It’s been a couple of years since I’ve been to the Living Local Harvest Festival, but it was on my calendar for this year for sure. And am I glad I went. The even started at 10 a.m. at the Ag Hall in West Tisbury.
We got there around 11 a.m. and what a scene already. It didn’t matter the the sky was grey and the threat of rain was possible. The place was packed!
There were so many things to see and do and smell (local food purveyors were there to tempt). As soon as you walked in, you ran into so many friends and neighbors.
It was as if the Island was off for the day, and everyone came to play. It was amazing.
There was live music in a tent for the kiddos, and the pumpkin carving area was a huge it. For $2 you could carve your very own pumpkin from Morning Glory Farm — an activity for all age groups.
Then you could make flower wreaths from flowers from the FARM Institute.
If you were felling lucky, perhaps you’d even play a little “cow chip bingo.” That involved picking the correct spot where the FARM Institute’s baby calf, Hercules, happened to poop. Too cute.
You could help make fresh apple cider at the cider press or you could create your own block print stationary at the Martha’s Vineyard Museum’s table.
You could spin yarn, play with the alpacas, draw what you love about the Vineyard for the Vineyard Conservation Society and more. So much to do.
There were all sorts of Island non-profits there for you to explore and learn more about the what’s happening here.
Slow Food Martha’s Vineyard was one of my favorites. It had beach plum cocktails to sample. Who knew that beach plums were so versatile.
Island Grown Schools was there, Cape Light Compact, MV Shellfish Group, and many more of the organizations that work hard to preserve the Island. There was a lot to take in.
Since there was so much to do, chances are you’d build up an appetite! Luckily there were a couple of my favorite Island food providers there, Loco Taco (Josh Aronie’s booth), The Kitchen Porch, and the Beach Plum Inn.
At Loco Taco, you could get some of the best tacos ever, which were made with meat from the Good Farm. At Jan Burhman’s there were turkey sausages and her famous pop-overs, and at the Beach Plum, there were local pulled pork sandwiches and lobster rolls on brioche. All looked scrumptious of course.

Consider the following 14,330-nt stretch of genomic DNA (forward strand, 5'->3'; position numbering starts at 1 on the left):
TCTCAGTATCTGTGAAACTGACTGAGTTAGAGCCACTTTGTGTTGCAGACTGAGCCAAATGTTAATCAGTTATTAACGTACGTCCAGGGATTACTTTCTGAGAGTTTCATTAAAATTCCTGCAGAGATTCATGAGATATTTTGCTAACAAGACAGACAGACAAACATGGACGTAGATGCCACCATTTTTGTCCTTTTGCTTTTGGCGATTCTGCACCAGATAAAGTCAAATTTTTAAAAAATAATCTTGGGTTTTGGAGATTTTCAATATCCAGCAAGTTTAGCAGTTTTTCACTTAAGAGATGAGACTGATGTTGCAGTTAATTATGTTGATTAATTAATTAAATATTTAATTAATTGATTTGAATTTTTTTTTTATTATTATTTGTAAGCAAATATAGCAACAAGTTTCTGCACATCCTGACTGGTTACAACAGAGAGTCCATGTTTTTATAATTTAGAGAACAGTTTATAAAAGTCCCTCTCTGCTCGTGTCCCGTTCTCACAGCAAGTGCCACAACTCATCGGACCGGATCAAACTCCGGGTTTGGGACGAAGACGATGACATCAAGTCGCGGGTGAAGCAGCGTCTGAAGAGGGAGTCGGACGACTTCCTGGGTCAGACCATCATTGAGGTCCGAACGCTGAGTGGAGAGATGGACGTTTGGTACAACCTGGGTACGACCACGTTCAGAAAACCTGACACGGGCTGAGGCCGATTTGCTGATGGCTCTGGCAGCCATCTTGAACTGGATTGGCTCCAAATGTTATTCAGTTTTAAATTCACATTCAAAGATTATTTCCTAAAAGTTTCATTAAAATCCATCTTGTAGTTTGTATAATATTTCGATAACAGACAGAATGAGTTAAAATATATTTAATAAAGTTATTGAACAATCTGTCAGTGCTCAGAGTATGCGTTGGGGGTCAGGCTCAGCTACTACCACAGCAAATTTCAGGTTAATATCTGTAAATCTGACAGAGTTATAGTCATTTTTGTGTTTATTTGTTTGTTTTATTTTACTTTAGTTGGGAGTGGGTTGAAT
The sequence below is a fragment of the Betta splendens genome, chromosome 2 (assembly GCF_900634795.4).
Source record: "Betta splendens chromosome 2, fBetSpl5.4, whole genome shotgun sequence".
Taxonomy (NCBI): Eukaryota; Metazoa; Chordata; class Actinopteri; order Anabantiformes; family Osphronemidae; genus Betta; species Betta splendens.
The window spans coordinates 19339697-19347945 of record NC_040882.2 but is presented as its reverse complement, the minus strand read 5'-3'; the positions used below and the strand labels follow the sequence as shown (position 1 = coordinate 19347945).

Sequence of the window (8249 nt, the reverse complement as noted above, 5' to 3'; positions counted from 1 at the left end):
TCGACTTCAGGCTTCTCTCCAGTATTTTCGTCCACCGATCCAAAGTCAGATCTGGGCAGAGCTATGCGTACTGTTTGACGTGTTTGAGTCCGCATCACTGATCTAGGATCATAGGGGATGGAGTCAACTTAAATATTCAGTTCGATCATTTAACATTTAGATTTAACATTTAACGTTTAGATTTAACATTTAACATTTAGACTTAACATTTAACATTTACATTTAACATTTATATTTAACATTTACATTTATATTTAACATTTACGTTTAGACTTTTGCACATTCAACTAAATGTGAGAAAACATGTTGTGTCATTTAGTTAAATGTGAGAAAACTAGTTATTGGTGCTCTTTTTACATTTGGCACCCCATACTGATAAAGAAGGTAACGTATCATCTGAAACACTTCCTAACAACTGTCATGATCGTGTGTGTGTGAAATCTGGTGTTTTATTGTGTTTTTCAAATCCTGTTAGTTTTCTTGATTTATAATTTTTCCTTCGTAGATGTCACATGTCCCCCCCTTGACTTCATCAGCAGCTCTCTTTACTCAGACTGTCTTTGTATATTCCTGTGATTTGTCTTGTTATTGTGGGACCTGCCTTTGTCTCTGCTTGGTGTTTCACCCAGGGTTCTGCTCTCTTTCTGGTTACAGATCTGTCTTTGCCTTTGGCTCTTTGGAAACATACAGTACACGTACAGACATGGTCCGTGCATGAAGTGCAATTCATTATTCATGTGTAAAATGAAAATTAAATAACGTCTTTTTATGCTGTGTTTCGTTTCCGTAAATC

If savory wasn’t your craving, 7a was there with giant, fresh cookies, and Morning Glory Farm had lots of sweets to offer too.
I had filled up on other stuff, and I had to convince myself to say no to Morning Glory’s carrot cake (yummy frosting) because I wanted to wait until their Pumpkin Festival on October 18th. Oh how I love that carrot cake!
Not hungry? Slow Food Martha’s Vineyard had those beach plum cocktails, Chilmark Coffee was brewing up some deliciousness that had a kick, Todd Christy’s local coffee, and Offshore Ale was there with samples of locally made beer.
Offshore even had the Hopps Farm Road beer which is made with hops grown in West Tisbury, a favorite of mine.
I have to say that this year’s event was so much fun. Seeing so many Islanders, and catching up if even for only a moment, was really nice.
The food, the music, the activities, the venue — all fantastic and a great Vineyard Experience.
This Island has so much to give its community. Food, talent, kindness, it’s quite remarkable, and I felt the love at this event. I the left Living Local Harvest Festival feeling like I was a part of something special, and I was feeling pretty lucky.
My only regret is that I wasn’t able to go to the community supper being held that night from 5 to 10 p.m.
For $15, you could enjoy a pig roast by Scottish Bakehouse, greens, root veggies, bread, grains, lemonade and desert. That’s gotta be the best deal of the season. There was even going to be live music.
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